Halifax in June–after conference

July 4, 2013 at 6:13 pm 2 comments


Early in June, I was in Halifax for the Editors’ Association conference, Between the Lines.

We sailed on the SV Mar on Sunday evening after conference was over. I met Zofia, translator and fellow editor, talked over dinner at Murphy’s Wharf, and then planned to meet the next day for lunch down near Pier 21.

Although the air was a bit cool yet on Monday, the remains of the hurricane had passed through, taking the rain and leaving us sunny skies.

After my roommate and I had our breakfast, I set off walking, my destination Pier 21. I passed the old cemetery on South Street and looked through the fence to very old tombstones, some embedded in cement on the ground, and others still standing upright.



A chapel of sorts, or small church ( I didn’t find out which one), stood in the middle of the cemetery, and people were working there, perhaps cutting and trimming grass.



And one more photo from that place.






Grateful for the sunshine and directions from a couple of people I met, I found my way to the building on Marginal Road where so many immigrants, including the Home Children, stepped into their new world.

Upon the immigrants’ arrival, officials oversaw the screening and completion of the paperwork needed for their access into Canada. Among those who anxiously waited to be granted entry into the country were: those looking for employment in the New World, British Home Children, Jewish war orphans, and refugees from across war-torn Europe.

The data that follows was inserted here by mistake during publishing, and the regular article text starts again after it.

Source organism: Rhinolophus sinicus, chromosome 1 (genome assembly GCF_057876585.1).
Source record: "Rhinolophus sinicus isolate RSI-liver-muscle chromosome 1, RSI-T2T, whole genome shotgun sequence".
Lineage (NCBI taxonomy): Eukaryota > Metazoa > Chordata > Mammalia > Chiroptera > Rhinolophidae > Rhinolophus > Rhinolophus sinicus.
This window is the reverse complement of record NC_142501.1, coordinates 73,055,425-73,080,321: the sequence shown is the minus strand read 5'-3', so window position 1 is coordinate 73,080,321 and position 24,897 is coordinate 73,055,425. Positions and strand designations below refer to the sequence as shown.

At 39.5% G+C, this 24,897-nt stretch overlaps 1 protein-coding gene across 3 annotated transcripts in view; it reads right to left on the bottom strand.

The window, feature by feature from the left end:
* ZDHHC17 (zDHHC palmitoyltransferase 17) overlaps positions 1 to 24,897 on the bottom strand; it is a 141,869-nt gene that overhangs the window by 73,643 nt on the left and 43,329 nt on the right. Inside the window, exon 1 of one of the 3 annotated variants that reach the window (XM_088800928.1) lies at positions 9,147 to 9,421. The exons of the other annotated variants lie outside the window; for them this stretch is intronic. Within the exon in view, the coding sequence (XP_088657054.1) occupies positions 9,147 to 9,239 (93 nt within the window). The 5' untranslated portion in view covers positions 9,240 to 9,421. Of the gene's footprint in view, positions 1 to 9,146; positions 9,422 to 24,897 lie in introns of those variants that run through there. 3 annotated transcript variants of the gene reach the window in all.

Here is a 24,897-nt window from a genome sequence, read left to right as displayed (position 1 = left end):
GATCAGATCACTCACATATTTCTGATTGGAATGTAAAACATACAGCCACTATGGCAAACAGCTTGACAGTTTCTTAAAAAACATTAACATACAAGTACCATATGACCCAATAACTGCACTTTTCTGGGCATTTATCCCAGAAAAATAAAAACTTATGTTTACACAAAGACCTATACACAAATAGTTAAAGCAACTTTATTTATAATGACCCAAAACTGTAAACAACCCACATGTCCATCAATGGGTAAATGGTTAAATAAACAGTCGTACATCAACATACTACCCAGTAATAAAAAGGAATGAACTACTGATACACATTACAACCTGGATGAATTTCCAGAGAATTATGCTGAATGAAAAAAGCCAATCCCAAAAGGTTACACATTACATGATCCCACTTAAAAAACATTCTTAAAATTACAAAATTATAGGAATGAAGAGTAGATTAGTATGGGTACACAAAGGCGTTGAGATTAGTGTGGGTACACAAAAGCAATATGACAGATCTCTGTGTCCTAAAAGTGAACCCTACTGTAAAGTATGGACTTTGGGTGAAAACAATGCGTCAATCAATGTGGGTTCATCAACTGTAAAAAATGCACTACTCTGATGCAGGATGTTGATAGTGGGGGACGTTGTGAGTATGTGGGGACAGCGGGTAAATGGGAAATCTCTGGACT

-Pier 21 – Halifax, Nova Scotia

I’d heard about people visiting this facility, through which half a million military personnel passed through during World War II, and this was my opportunity. My mother-in-law, and many people who call Canada home, have passed through these doors, a place that has become a National Historic Site (1996).



My time was limited, but I searched a book of passenger lists for Adeline Thier, who arrived in 1933, one of the early years that Immigration kept actual records. I didn’t find her, but a young employee named Ben offered to look for me. We didn’t find her, but he said I could contact them by email and ask them to do a search, which I plan to do. I think finding her exact date of arrival on her passport could be helpful as well.

I set out to look around the building and decided to look for the person conducting the tour before Zofia and Janet arrived to have lunch.




Various year spans and use of the building








How did Canada look to these immigrants?

Many people I know have descended from England and other European countries. Some of them would know how it feels.




The observation deck, replacing the entrance where new Canadians arrived from their sea-going vessels. Perhaps glad to have finally landed, and yet anxious about this new place and the prospect of learning the language, getting paid employment and raising families, or even meeting family members who already lived in Canada.Tour guide, finishing her interesting commentary.